Vestas, the troubled Danish wind-turbine producer, saw the value of its shares jump 19 percent on Tuesday. The boost came after the company was forced to admit it is developing a “potential strategic co-operation” with Mitsubishi Heavy Industries.
The ongoing discussions could result in the Japanese group owning a 20 percent share in Vestas and having access to off-shore turbine technology. According to Berlingske, which broke the news, the dialogue began in March.
Last month, the new Vestas chairman, Bert Nordberg, said he was seeking a significant shareholder who could take on a 10- 20 percent stake in the company to “calm the banks”.
Over the past two years, Vestas has struggled to remain the world’s largest wind turbine manufacturer.
Second quarter figures from last week showed a net loss of 8 million euros, compared to a 55 million euro net profit in the same period last year. First quarter losses had totalled 162 million euros, mainly due to the costs associated with the introduction of new technology.
Next year is predicted to be especially difficult for the whole industry due to the contracting European and Chinese markets. Amidst an uncertain future in the US as well, Vestas expects to ship just 5 gigawatts in 2013. The company recently also downgraded its 2012 turbine shipment estimate from 7.0 to 6.3 gigawatts.
And it is also expecting to lower its potential production. Under chief executive Ditlev Engel’s leadership in recent years, the capacity has climbed to 9 gigawatts, far exceeding competitors like Chinese firms Goldwind and Sinovel. But now Engel is resolved to significantly reducing it.
Engel has a track record of struggling to explain the company’s growth strategy, and in November 2011, he was forced to announce cuts of 100 million euros, which have now increased to 250 million euros.
At the AGM in March, Engel faced stern criticism from Claus Wiinblad, the head of the ATP pension fund, a major shareholder in the company.
“It is remarkable that Vestas’s market value is at a historically low level, while the order backlog is at a historically high level,” he said.
“The company has long been driven by potential future growth rather than the current growth pause.”
Wiinblad also criticised the Vestas management’s very slow decision to abandon its ambitious Triple 15 level plan “long after everyone else had set out on another reality”. The aim was to reach a 15 billion euro turnover by 2015 with an EBIT margin of 15 percent.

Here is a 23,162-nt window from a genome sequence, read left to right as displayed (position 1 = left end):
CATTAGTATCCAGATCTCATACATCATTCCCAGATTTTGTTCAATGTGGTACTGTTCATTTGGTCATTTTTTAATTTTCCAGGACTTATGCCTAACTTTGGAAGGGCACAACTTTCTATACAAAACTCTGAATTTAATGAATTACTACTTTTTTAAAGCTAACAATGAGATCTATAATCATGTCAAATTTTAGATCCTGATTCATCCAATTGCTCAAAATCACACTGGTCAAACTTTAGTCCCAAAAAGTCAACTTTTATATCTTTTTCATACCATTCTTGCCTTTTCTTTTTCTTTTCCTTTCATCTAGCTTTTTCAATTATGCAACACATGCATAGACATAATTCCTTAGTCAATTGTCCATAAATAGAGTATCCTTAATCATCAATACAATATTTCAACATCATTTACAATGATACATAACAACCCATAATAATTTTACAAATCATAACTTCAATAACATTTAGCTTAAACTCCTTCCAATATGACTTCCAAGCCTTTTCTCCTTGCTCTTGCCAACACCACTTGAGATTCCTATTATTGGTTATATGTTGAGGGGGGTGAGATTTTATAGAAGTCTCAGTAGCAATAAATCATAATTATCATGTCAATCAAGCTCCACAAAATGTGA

Last Wednesday’s announcement of 1,400 job cuts, adding to the 2,350 lay-offs earlier in the year, was seen by analysts as a move to reassure shareholders of Vestas’s ability to reduce its 2.275 billion kroner debt and return to profit.
Morten Langer, the editor of financial newsletter Økonomisk Ugebrev, believes Engel is on the right track. “Last month we recommended to our readers to invest in Vestas stock as they are showing many positive signs,” he told The Copenhagen Post.
Promising second quarter figures have production up by 52 percent and service revenue increasing 34 percent on 2011.
“Engel should be more drastic, cutting more jobs and closing factories, in order to deal with their over-capacity problem,” added Langer.
Three months ago, Vestas’s bond value dropped to 63 percent, indicating a huge risk of a possible default. Since the start of August, the value has stabilised between 75 and 83 percent, offering less uncertainty for investors.
Vestas’s lenders recently postponed a biannual testing of debt covenants, allowing them to continue borrowing (covenants exist to reduce the risk a company takes with loans by setting operating limits; in theory, creditors could demand immediate repayment if an agreement is breached). The decision was based on the fact that the company is sitting on a record backlog of orders and service agreements, valued at 14.4 billion euros.
It is, however, unclear how much profit can be made from the outstanding orders. In a reduced market, the pressure from competitors tends to force the price down.
In the US, wind-energy production could fall by as much as 56 percent, according to Bloomberg New Energy Finance, if the US Congress fails to renew a tax incentive. The Production Tax Credit (PTC) deducts 2.2 cents from a company’s tax bill for every kilowatt-hour produced. The policy, which also applies to the biomass, geothermal and landfill-gas industries, is cited as fuelling a boom in wind-energy production, helping the US to create the world’s second largest market after China.
Uncertainty over the future of the PTC exists: presidential candidate Mitt Romney would let the policy expire, whilst President Obama wants to renew it. The outcome of the November presidential election, therefore, will influence at least 1,600 jobs at Vestas and have a huge impact on its profits.